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Secular trends in stroke incidence and mortality. The Framingham Study.

Originally published 1992;23:1551–1555

    The reduction in US stroke mortality has been attributed to declining stroke incidence. However, evidence is accumulating of a trend in declining stroke severity.

    We examined secular trends in stroke incidence, prevalence, and fatality in Framingham Study subjects aged 55-64 years in three successive decades beginning in 1953, 1963, and 1973.

    No significant decline in overall stroke and transient ischemic attack incidence or prevalence occurred. In women, but not men, incidence of completed ischemic stroke declined significantly. Stroke severity, however, decreased significantly over time. Stroke with severe neurological deficit decreased in later decades, with a fall in rates of severe stroke cases in which patients were unconscious on admission to the hospital. There was no substantial change in the case mix of infarcts and hemorrhages and no decline in hemorrhage to account for the decline in severity. The proportion of isolated transient ischemic attacks increased significantly over the 30 years studied, yielding an apparent and significant decline in case-fatality rates in men only.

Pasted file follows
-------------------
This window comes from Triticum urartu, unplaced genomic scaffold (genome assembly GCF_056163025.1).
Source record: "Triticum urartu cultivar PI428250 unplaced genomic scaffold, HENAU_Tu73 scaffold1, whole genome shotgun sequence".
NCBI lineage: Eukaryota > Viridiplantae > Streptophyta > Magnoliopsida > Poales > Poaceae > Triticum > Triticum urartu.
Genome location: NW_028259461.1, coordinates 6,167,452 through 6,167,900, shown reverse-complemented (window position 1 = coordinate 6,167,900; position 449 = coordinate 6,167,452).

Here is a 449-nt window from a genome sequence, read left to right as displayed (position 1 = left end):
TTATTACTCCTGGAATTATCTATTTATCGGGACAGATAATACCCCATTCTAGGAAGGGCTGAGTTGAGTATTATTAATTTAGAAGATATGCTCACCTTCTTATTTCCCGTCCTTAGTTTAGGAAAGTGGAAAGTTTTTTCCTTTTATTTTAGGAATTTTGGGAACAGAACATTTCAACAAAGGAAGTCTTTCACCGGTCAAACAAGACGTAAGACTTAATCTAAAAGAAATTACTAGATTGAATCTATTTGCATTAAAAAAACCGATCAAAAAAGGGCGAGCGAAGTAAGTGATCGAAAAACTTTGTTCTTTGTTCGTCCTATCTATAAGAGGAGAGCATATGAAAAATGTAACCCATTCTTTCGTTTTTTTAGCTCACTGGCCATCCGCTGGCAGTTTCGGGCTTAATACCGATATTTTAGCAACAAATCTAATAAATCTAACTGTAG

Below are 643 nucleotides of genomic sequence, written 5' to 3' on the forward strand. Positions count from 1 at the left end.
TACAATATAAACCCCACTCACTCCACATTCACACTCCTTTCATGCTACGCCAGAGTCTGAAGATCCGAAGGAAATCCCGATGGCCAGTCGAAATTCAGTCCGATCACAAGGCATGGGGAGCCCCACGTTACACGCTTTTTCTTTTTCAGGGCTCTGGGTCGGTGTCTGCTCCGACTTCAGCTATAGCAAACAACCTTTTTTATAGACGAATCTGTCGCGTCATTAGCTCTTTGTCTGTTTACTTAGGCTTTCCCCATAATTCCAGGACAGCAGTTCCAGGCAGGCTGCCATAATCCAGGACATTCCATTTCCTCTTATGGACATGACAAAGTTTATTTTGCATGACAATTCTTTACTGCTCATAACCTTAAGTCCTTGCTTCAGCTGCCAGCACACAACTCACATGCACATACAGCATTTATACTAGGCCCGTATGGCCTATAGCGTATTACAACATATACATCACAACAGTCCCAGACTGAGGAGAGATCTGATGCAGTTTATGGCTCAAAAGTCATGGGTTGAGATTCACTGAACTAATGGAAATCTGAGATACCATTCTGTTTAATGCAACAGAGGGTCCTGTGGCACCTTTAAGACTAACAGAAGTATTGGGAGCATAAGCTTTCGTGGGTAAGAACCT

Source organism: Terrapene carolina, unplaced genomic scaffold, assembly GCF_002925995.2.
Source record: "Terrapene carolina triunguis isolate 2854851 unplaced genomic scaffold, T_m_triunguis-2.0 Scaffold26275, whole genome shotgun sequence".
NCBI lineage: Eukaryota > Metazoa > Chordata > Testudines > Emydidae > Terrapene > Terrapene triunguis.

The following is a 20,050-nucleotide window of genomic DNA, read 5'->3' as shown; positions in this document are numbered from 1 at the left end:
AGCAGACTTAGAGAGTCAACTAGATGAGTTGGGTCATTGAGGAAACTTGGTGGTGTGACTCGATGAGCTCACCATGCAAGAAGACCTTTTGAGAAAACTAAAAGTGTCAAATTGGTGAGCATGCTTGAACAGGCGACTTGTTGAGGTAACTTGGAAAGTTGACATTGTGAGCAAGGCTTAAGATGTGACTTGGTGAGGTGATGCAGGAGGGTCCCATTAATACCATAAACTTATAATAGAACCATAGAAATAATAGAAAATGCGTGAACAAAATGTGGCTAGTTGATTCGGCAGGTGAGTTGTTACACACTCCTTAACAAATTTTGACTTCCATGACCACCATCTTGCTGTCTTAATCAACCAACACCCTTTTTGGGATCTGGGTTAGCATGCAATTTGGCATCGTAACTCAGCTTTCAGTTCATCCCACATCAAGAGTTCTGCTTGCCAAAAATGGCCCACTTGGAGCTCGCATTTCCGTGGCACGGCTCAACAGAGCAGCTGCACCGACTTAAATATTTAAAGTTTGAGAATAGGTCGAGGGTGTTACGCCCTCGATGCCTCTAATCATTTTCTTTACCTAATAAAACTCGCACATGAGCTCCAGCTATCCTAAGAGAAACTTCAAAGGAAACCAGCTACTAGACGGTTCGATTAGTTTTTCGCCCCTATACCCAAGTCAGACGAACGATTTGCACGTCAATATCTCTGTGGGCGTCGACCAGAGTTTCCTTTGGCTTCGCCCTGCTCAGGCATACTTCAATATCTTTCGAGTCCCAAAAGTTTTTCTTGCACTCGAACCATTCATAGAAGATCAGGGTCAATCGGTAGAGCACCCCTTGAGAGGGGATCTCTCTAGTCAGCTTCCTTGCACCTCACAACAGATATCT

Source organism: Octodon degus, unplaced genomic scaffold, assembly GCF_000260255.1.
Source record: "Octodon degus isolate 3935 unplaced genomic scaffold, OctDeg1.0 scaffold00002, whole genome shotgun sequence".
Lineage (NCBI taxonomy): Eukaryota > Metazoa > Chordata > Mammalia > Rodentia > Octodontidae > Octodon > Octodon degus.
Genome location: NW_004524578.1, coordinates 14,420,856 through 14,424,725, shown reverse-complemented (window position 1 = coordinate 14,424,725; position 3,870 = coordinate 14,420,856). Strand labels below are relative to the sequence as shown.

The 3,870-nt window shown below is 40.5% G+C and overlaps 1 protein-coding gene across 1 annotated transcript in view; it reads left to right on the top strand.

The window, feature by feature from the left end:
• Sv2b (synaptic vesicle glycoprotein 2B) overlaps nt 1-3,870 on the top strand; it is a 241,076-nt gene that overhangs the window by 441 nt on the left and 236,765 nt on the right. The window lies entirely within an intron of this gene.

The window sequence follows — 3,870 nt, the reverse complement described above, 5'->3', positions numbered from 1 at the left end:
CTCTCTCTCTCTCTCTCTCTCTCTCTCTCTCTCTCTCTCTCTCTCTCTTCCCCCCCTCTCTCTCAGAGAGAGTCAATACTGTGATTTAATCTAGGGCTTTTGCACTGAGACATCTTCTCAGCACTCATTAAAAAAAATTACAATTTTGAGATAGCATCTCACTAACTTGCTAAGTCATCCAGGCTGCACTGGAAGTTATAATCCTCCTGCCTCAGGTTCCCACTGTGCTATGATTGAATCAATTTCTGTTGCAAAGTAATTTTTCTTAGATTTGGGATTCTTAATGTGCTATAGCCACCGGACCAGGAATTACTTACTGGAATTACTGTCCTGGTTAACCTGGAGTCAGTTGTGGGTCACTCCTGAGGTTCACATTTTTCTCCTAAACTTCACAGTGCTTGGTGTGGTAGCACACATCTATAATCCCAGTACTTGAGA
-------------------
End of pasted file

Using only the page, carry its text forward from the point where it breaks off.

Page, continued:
Secular trends in stroke incidence and fatality did not follow a clear or definite pattern of decline. While a significant decline in stroke severity occurred over three decades, incidence of infarction fell only in women. The decline in total case fatality rates occurred only in men and resulted largely from an increased incidence of isolated transient ischemic attacks. The severity of completed stroke was significantly lower in the later decades under study.


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